Tastiness waiting for the eggs:

When your eggs are finished the 3 minutes of cooling, peel and put into a bowl with the rest of your ingredients, then MASH!

This salad was pretty good, next time, I will add more spice, less onion, and more apple. I ate it on the last pumpkin dinner roll, with a side helping as well, yum! My mum tried it the next day and also approved.

Susan's Swiss Chard + Beets!

Day 4 with the giant box of produce, and I'm making progress! Today I got to the swiss chard and did almost as Susan suggested. I skipped the boiling of the chard and put it straight into the frying pan with garlic and used olive oil instead of butter. Although I knew that the flavour would be amazing with the butter, I planned to prepare beets to go with it, and the dressing had olive oil.

While the chard was cooking, I washed and quartered two beets, and steamed them for 15 minutes. When done, I mixed them up with a chopped clove of garlic, a few chopped basil leaves, olive oil, lemon juice and balsamic vinegar. The beets went on top of the chard, et voila:

a yummy warm salad! A close up:

The beets and chard worked really well together. A nice warm salad is perfect on the day of the first real snowfall of the year!

Wednesday, December 1, 2010

My organic box (haha)

I recently heard of Organics Delivered from some friends, R & S. They're the ones who were here when I was inspired to start blogging about soup! Remember that Carrot & Ginger beauty?

The idea of Organics Delivered is that they send you a box of organic goodies, both fruits and veggies each week or every other week. You can let them know what you don't want in your box, my opt out was water chestnut. Water chestnut is the only vegetable that I'm really not keen on.

Tonight my first box arrived, it's size small, about the size of one of those legal boxes you'll find at the office. It was seriously like opening up a stocking on Christmas morning, but in place of the Ovation chocolates, there was:

a bunch of carrots
green onions
swiss chard
romaine lettuce (not pictured, it was such a big head of lettuce it covered everything else)
a packet of mushrooms
5 apples
5 pears
4 oranges
2 grapefruits
2 avocados
5 bananas (thank goodness, my smoothie was at risk tomorrow morning!)
10-ish potatoes
2 beets

Not a bad haul for a small box! So far I've only had a pear to help digest the Indian buffet dinner, (both were delicious). The box was part of a sample trial, about $40 a box, seems like a decent deal so far. Look forward to creations thanks to the box!

Adios, calabaza!

It was time to say goodbye to pumpkin, at least for a few months. After loads of pumpkin smoothies, pumpkin pancakes (these never made it on here, they were consumed before the camera could start up), pumpkin beer, roasted pumpkin seeds, and pumpkin soup, I felt the need to use the last of the pumpkin in my kitchen.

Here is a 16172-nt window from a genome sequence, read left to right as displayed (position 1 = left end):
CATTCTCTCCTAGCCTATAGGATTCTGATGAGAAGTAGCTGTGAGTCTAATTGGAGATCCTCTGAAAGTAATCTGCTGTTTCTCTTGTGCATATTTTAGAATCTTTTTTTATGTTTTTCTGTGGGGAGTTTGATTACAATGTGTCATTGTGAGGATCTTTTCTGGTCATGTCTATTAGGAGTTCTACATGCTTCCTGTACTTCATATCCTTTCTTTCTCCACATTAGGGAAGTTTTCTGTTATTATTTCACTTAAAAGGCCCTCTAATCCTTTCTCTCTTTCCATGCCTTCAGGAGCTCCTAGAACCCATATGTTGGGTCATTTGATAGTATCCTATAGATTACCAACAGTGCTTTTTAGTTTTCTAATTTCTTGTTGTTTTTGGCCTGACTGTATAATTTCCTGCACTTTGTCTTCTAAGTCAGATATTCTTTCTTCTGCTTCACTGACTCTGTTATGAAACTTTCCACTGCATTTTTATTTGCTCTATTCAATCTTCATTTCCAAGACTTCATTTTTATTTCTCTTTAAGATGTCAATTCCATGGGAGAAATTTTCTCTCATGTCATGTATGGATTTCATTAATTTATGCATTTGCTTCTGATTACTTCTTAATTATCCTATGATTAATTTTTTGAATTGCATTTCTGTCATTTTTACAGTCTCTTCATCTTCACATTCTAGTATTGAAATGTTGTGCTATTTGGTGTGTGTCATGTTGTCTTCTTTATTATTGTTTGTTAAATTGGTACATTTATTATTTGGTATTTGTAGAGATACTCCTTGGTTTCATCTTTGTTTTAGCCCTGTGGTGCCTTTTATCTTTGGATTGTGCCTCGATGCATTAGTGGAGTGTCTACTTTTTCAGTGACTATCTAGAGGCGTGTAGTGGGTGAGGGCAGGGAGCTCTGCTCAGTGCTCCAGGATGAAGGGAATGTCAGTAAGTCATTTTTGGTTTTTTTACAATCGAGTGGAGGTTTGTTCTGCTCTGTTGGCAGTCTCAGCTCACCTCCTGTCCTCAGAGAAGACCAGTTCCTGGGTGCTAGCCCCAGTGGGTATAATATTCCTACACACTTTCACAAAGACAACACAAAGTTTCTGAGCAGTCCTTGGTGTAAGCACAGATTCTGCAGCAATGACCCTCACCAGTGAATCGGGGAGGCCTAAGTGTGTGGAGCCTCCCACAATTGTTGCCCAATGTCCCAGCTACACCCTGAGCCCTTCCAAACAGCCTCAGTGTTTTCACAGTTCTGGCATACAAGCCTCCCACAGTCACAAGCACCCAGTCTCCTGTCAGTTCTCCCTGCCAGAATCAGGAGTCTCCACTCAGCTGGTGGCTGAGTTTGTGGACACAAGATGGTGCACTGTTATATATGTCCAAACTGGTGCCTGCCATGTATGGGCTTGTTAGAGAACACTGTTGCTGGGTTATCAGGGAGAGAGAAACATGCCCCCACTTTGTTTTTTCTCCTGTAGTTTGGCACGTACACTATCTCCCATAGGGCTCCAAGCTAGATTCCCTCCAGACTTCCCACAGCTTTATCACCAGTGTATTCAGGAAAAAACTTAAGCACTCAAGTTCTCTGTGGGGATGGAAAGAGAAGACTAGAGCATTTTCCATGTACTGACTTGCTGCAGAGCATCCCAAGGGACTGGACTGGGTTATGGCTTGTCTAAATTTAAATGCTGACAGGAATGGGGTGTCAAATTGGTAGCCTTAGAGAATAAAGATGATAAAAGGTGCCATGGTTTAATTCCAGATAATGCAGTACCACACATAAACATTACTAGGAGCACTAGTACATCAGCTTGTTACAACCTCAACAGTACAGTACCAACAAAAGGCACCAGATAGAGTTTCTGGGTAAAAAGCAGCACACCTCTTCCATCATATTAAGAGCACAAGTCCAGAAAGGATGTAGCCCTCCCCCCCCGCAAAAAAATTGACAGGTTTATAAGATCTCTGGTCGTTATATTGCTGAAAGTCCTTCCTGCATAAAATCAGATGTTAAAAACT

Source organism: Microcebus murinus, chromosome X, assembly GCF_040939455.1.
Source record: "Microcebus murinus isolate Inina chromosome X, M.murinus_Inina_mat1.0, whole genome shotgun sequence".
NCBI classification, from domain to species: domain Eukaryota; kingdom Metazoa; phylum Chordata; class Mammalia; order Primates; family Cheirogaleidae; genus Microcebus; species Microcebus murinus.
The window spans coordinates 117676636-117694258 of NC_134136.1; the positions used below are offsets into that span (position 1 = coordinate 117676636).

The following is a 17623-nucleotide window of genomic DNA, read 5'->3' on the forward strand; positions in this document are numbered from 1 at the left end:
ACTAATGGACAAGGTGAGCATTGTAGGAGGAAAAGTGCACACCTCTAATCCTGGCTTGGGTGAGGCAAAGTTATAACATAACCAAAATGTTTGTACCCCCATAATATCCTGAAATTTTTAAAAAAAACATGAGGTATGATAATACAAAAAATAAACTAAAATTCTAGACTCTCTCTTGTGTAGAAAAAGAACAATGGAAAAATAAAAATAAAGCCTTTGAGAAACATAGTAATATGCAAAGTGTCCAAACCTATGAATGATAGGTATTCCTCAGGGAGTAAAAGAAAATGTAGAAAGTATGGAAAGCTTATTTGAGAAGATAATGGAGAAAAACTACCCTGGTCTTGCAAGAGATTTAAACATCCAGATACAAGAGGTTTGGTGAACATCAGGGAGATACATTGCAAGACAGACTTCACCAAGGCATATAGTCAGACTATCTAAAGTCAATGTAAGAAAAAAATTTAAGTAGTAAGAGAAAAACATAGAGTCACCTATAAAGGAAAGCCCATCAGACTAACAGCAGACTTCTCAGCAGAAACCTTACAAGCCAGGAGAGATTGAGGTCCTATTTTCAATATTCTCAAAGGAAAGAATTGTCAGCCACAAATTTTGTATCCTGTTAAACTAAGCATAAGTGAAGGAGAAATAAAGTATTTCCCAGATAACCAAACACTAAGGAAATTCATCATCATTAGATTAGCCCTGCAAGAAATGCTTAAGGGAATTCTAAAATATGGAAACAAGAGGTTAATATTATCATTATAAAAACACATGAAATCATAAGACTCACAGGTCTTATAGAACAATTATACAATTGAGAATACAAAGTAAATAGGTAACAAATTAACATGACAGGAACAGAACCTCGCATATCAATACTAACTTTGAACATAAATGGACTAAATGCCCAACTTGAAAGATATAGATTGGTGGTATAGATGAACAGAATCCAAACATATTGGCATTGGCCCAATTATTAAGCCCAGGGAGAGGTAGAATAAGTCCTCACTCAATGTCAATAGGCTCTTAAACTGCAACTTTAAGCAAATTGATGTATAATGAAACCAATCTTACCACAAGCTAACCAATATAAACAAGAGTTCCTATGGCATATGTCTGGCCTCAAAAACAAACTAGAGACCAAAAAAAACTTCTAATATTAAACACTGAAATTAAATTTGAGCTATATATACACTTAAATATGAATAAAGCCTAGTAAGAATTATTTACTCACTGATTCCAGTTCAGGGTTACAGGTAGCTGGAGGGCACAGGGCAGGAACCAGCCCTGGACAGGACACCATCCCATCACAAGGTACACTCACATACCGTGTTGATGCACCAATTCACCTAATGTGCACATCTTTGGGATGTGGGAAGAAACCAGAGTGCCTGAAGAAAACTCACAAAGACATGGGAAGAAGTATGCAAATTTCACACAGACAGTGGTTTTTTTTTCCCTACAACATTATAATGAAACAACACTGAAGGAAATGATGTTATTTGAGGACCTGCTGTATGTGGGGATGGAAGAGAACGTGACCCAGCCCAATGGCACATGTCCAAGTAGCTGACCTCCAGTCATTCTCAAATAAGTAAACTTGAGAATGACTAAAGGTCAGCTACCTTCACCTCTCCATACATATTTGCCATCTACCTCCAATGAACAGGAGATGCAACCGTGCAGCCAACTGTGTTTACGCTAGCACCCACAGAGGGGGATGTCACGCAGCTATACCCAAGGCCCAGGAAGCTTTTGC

It started off with some pumpkin dinner rolls:

These guys were really easy to whip up. You know those restaurants that offer a variety of little rolls with innovative flavours in a basket at your table? You'd find these rolls in that basket, yum!

First: mix the following in a bowl and let froth:
2 1/4 tsp (1 packet) active dry yeast
1/4 cup warm water

Second: mix the following in a bowl:
1 cup all-purpose flour
1 1/2 cup whole wheat flour
1 tsp salt

Third: add the following to bowl with the yeast and water:
1 tablespoon honey
1 cup pumpkin puree

Fourth: mix the wet ingredients into the dry. I don't have an electric mixer, so I kneaded the dough until it was smooth and elastic. If while you're doing this, the dough seems dry, add a tablespoon of soy milk at a time, I only needed one.

Fifth: Cover your dough in the bowl and let rise for about 20 minutes. Pre-heat your oven to 400 degrees. When the dough is puffed, divide into 8 balls and flatten a bit. Bake for 15 to 20 minutes until golden brown. Original recipe

I kept going. These pumpkin scones were so good the first time, I had to repeat. The only difference was that the first time the scones were so big that you had to cut them in half. So I made them half size this time. I divided the dough in two before making the circles and dividing into six.

At this point a needed a pumpkin break. I had some chickpeas leftover from last weeks Apricot Almond Hummus, and tons of spices from when J used to make curry. So I made my first curry, mixing the spices on my own. Since F made me a Thai curry when we were in Padova 6 years ago I've tried to satisfy my taste buds to that level on my own. Still unsuccessful. This wasn't bad though:

1 onion, chopped and browned in some olive oil
3 gloves garlic, added to the onions once browned
garam masala
a few cloves
add the spices to the pan along with the chickpeas
after a few minutes, add half a can of coconut milk, a chopped tomato, and half a chopped red pepper (those are the veggies that were in the fridge)

let it simmer a bit and enjoy! I didn't do rice as I knew I had some taste testing to do in the near future. The combination of spices was pretty good for a first timer!

The curry went down, and it was time to get back to the baking. Next up: Banumpkin Bread.

3 really ripe bananas, mashed
add to the mashed bananas:
1/2 cup sugar (I used sucanat, and thanks for helping me get my keyboard back to English T!)
1/2 cup honey
1/2 cup pumpkin puree
1/4 cup almond milk
1 teaspoon beer
1 teaspoon vanilla

In a second bowl:
2 cups whole wheat flour
1/2 tsp baking soda